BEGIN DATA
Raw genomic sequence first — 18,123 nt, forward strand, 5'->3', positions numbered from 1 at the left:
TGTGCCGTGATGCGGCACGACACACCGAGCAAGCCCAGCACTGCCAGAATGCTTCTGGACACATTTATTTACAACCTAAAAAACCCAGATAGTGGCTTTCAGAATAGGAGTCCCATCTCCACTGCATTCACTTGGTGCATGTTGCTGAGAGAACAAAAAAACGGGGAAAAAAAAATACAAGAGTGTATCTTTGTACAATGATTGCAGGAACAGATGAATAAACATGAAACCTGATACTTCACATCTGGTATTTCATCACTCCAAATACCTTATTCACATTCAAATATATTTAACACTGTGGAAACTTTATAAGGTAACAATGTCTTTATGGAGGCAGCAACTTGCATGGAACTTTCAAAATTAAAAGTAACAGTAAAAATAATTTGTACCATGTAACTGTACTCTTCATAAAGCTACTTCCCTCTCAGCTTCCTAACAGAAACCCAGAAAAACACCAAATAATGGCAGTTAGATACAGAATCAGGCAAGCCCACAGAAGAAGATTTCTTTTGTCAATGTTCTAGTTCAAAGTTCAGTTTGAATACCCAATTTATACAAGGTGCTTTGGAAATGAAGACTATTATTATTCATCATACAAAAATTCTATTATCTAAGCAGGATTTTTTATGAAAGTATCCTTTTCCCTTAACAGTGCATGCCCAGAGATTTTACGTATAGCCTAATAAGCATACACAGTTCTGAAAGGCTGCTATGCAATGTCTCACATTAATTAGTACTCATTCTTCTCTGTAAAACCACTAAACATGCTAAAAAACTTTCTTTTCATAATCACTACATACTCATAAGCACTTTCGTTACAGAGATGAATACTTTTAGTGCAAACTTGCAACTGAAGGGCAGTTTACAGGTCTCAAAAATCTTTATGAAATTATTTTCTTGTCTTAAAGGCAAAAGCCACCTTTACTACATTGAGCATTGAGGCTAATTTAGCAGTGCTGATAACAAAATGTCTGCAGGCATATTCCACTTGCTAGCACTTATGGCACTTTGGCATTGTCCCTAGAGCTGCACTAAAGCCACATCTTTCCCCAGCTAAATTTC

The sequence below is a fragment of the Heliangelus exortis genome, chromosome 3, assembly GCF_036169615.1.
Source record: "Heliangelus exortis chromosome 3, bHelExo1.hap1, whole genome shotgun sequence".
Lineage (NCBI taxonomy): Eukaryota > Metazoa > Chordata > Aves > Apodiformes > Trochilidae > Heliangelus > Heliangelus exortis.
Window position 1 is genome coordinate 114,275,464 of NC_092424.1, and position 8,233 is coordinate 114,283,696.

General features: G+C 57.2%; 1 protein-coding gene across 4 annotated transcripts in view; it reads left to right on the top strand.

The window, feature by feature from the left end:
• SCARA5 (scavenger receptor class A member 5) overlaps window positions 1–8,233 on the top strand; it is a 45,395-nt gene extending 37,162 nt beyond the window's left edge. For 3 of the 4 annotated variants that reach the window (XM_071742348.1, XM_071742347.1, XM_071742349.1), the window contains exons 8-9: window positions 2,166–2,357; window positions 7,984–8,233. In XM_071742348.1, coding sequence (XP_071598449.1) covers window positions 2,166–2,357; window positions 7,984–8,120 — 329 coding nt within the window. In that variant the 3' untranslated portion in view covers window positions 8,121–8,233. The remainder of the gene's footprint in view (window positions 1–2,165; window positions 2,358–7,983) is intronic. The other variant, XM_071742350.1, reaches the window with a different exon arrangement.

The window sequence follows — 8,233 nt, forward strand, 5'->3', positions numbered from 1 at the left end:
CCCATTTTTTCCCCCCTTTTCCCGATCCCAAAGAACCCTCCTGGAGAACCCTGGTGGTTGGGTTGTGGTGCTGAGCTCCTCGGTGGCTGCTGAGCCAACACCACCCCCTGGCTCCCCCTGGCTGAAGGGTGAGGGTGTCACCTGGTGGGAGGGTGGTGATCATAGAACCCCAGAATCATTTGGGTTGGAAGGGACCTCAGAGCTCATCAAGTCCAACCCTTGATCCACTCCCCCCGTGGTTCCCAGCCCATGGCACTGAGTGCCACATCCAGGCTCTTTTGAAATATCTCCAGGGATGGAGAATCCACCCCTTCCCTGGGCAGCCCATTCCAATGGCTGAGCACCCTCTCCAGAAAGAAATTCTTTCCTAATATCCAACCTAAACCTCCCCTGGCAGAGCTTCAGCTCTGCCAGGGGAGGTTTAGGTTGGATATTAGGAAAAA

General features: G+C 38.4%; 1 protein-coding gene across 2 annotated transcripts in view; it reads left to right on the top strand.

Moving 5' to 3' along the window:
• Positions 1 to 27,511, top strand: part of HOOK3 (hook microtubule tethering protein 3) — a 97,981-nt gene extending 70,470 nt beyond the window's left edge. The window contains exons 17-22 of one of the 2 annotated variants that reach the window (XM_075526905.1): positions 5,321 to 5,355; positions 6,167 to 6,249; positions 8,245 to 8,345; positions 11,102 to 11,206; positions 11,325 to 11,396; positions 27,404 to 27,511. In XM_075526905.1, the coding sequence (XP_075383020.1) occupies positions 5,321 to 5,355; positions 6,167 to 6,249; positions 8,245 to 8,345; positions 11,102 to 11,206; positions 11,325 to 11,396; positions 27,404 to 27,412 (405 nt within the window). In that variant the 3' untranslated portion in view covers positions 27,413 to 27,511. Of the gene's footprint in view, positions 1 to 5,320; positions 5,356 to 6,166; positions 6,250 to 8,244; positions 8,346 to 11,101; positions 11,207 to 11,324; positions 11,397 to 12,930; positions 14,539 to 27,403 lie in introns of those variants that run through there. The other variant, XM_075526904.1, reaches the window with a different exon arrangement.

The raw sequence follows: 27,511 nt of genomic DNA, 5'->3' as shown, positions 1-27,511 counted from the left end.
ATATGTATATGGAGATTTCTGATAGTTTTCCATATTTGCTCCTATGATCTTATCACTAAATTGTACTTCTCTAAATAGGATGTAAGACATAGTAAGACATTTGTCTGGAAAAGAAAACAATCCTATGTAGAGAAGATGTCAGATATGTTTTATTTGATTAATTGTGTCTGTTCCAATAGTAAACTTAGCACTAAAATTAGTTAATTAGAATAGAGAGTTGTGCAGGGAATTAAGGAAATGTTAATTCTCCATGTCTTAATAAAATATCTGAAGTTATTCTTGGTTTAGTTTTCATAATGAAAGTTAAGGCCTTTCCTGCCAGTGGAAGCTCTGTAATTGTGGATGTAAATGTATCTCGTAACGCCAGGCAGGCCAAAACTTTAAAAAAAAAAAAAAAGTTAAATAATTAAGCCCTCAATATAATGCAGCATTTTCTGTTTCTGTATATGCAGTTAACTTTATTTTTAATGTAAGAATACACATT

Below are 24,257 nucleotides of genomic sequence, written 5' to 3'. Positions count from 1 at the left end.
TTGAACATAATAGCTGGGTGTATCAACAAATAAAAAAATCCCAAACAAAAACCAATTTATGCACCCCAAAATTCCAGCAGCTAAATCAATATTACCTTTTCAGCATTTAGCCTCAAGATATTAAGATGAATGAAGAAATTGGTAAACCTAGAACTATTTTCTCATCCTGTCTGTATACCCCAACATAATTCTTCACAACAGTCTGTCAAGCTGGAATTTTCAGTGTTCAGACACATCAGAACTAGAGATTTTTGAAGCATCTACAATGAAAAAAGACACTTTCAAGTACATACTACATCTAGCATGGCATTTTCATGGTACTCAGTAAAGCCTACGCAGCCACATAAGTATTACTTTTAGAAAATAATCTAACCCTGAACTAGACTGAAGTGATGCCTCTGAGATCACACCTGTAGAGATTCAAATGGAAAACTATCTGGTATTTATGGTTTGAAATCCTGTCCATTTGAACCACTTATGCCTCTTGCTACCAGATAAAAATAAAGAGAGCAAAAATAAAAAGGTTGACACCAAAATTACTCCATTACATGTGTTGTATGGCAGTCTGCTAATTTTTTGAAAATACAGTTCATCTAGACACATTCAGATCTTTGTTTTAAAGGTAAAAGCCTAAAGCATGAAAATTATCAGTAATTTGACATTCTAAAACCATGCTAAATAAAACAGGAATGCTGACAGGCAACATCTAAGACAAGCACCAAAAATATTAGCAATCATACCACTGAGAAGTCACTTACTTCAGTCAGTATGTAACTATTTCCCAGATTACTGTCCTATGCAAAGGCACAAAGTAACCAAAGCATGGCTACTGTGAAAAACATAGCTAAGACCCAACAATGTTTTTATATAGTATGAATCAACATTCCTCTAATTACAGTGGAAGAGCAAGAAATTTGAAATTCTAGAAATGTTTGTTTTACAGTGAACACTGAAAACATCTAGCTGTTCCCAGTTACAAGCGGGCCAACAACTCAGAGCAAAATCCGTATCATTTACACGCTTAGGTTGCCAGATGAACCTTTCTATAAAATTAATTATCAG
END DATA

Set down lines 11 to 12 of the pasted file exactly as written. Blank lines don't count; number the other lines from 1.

CCCATTTTTTCCCCCCTTTTCCCGATCCCAAAGAACCCTCCTGGAGAACCCTGGTGGTTGGGTTGTGGTGCTGAGCTCCTCGGTGGCTGCTGAGCCAACACCACCCCCTGGCTCCCCCTGGCTGAAGGGTGAGGGTGTCACCTGGTGGGAGGGTGGTGATCATAGAACCCCAGAATCATTTGGGTTGGAAGGGACCTCAGAGCTCATCAAGTCCAACCCTTGATCCACTCCCCCCGTGGTTCCCAGCCCATGGCACTGAGTGCCACATCCAGGCTCTTTTGAAATATCTCCAGGGATGGAGAATCCACCCCTTCCCTGGGCAGCCCATTCCAATGGCTGAGCACCCTCTCCAGAAAGAAATTCTTTCCTAATATCCAACCTAAACCTCCCCTGGCAGAGCTTCAGCTCTGCCAGGGGAGGTTTAGGTTGGATATTAGGAAAAA

General features: G+C 38.4%; 1 protein-coding gene across 2 annotated transcripts in view; it reads left to right on the top strand.